Wednesday, 24 February 2016

Review - Deadfall Adventures

Deadfall Adventures is a first person shooter, action and adventure game taking you around the globe. Based of the novels by H. R. Haggard, play as James Lee Quatermain, the great grandson of famous adventurer Allan Quatermain, as you set out to find lost treasure and battle un-dead mummies.

Visual Style

Built using the Unreal Engine 3, the games visuals are a highlight of the game and throughout each level remain impressive. There are four environments you travel through in you globe trotting adventure, and each one provides a nice contrast to those that came before it. Although once you’re inside the temples the walls, structures, browns and greys can get a bit reused, it was never enough to make me board of the environments. Overall the visuals are put to good use for some awesome locations.


Deadfall does not do anything new with its gameplay, but neither does it get anything wrong.
It’s your traditional first person shooter when facing of against humans, with an extra mechanic being added when facing mummies, using a flashlight to weaken them before finishing them of with bullets. You do stubble across the occasional trap you can activate to your advantage, and I found myself using these more and more as the game progressed. Although theirs nothing to differentiate it from other shooters, combat felt solid through out the game, the only problems encounter being less than obvious solutions to some of the boss battles.
Mind you the combat only forms half the game play, the other health consisting of puzzle solving and treasure hunting. Once again the game does nothing new here, but does not disappointed either. They help break up the moments of gunplay, and for the most part provide fun challenges with a diversity of puzzles to tackle.
Whilst the puzzles never remained to difficult, they were not overly easy, and if you need a little extra help on the on them, you can always flick to Quatermain’s notebook, giving you hints, which many times I found useful without it being to obvious in just giving you the answers.
Unfortunately, whilst for the vast amount of the puzzles are great, their were a few that provided utterly frustrating, without a clear answer, or even hints as to what your supposed to do, being given.
Throughout the game, exploration is also encouraged with the rewards being treasures that can be used for upgrades, such as to increase health or reloading speed for example, faster reloading being extra useful considering how slow the revolvers, which you always carry and have infinite ammunition, reload. Finding these treasures offers a nice little diversion from the main game play, without distracting you to much from the path you should be following.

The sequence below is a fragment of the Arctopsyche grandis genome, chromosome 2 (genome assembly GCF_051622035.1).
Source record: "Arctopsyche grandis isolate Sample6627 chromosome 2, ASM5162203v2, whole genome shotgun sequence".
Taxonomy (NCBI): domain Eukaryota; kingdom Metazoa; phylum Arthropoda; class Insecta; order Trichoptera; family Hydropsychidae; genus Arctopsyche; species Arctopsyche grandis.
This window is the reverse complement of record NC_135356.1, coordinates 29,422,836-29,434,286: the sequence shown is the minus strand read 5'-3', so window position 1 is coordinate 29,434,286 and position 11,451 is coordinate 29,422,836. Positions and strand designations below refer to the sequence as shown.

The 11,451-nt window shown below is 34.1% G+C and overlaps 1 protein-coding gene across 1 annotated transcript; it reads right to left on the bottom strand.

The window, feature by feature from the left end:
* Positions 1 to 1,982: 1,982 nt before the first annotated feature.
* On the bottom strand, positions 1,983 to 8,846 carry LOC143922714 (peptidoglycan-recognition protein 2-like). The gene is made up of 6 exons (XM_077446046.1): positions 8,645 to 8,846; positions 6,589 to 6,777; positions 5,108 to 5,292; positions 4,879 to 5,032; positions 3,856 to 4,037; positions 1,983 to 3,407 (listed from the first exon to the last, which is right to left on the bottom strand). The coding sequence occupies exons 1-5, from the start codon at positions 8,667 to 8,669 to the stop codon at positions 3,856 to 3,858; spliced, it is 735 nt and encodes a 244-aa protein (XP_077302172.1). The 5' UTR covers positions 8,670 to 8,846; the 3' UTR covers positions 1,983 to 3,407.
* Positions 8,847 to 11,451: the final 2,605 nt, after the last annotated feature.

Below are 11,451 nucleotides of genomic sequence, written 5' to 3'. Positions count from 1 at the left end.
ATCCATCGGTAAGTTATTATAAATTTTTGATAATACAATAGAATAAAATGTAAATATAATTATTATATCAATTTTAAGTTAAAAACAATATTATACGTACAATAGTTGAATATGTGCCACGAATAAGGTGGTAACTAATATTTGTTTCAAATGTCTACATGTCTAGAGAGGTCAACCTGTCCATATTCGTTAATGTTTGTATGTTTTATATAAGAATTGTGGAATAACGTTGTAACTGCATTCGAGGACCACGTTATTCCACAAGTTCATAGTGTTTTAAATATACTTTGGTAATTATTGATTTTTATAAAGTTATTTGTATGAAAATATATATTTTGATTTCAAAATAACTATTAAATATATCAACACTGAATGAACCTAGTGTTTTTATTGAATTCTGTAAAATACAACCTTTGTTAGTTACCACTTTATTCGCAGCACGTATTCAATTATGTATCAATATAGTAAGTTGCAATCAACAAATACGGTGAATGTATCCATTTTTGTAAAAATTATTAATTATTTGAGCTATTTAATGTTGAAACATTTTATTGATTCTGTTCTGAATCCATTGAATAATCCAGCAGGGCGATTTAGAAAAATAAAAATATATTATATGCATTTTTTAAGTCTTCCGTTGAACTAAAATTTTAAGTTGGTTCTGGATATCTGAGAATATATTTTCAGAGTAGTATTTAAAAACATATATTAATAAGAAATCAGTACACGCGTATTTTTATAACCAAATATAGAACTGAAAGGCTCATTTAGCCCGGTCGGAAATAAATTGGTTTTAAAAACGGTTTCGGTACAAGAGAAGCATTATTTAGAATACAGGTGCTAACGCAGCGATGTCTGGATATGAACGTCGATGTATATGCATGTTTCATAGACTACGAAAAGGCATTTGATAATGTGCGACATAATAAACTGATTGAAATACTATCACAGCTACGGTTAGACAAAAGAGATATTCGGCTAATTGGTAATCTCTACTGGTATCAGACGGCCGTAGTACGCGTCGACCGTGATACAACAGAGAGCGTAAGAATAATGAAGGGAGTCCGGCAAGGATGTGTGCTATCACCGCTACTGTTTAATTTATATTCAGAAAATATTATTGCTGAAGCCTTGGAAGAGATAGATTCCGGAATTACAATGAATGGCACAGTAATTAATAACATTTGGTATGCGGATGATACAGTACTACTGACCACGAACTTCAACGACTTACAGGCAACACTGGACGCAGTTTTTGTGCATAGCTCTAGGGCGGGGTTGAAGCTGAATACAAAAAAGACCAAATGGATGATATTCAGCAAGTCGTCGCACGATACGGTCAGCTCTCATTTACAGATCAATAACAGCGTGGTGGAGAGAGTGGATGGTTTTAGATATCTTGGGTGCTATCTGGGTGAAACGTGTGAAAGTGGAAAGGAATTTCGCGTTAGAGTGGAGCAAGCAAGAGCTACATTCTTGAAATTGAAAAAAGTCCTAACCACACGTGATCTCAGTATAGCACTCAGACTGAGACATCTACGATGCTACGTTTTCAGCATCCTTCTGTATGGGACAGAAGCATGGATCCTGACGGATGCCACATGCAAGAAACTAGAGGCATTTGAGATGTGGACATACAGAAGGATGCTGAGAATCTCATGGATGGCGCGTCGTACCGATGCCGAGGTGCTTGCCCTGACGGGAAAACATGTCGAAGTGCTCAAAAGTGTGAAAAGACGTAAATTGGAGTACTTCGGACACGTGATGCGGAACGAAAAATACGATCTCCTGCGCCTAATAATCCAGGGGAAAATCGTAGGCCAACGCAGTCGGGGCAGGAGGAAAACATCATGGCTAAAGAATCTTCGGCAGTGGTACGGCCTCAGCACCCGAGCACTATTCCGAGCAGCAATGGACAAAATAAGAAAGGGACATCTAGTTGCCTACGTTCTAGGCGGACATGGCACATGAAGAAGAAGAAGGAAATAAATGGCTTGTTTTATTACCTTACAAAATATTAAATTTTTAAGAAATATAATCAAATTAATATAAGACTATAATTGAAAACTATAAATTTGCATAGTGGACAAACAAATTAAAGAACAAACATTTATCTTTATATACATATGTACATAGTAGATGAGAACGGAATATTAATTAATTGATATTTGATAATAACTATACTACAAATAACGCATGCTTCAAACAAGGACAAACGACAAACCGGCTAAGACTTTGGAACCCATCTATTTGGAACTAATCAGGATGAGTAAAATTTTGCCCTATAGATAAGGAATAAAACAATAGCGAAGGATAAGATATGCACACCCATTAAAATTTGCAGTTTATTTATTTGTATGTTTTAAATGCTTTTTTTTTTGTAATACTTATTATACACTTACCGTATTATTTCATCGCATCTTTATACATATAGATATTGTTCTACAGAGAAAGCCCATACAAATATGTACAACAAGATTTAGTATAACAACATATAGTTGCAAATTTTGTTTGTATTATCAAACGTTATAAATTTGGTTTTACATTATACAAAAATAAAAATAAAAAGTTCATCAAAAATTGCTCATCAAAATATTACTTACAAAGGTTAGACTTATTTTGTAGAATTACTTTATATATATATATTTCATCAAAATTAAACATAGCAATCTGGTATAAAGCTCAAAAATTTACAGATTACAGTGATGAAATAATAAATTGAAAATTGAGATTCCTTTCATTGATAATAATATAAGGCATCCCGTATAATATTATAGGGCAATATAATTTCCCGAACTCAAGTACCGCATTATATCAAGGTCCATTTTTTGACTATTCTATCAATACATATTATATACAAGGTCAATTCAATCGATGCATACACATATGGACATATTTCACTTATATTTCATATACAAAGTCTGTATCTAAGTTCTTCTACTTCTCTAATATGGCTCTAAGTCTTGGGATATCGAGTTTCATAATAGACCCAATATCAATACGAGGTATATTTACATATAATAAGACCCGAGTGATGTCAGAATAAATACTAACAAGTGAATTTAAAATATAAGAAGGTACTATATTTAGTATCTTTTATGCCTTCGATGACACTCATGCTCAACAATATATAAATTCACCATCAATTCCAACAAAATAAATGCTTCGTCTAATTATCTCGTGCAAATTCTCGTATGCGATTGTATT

Deadfall: Adventures multiplayer consists of six modes that can be played across seven maps. The modes available are all based of familiar game types, such as traditional team death match and treasure hunt mode, which involves collecting treasure of your fallen enemies. You can set traps within the maps, and I imagine the competent game play mechanics would make for a great time, sadly though I can not form a proper opinion on the multiplayer due to a lack of players when searching for games.
Survival mode is also included in the game. You have a choice of five maps to play on in an attempt to survive against waves of enemies. Although it’s not made clear how long you have till a round ends, when it does you get the chance to grab new weapons. Using the game play mechanics of the game, with traps chucked onto the maps, it makes for an enjoyable mode, but one that may get repetitive fairly quickly.
There is also a range of skins for you to choose from, if you have a particular preference towards a character from the game.


Whilst playing the game I found it as immersive as watching an adventure film. Whilst the world and temples you visit never offer much in the way of lore to explore and to pull you into its world, the game play, both in terms of combat and puzzle solving, are such fun that I never felt of board of the world, and wanted to remain in it right up till the end.

Life Span

The campaign made for a healthy few hours of game play, and I would glad replay when in the mood for a more entertaining, laid back game. Although I have had no luck in finding players for multiplayer, I did find myself getting sucked into and enjoying survival mode.


It’s not got a complex plot full of depth, or revolutionary game play to bring to the first person shooter table; rather it’s just an incredibly fun game. For the hours I sat playing the single player, I felt incredibly entertained by its cheesy, cliché filled plot and mummy blasting moments. I enjoyed exploring and felt satisfied every time I got past a trap and found a treasure. It does not do anything new, but what it does do it does right, and makes for a very enjoyable game.


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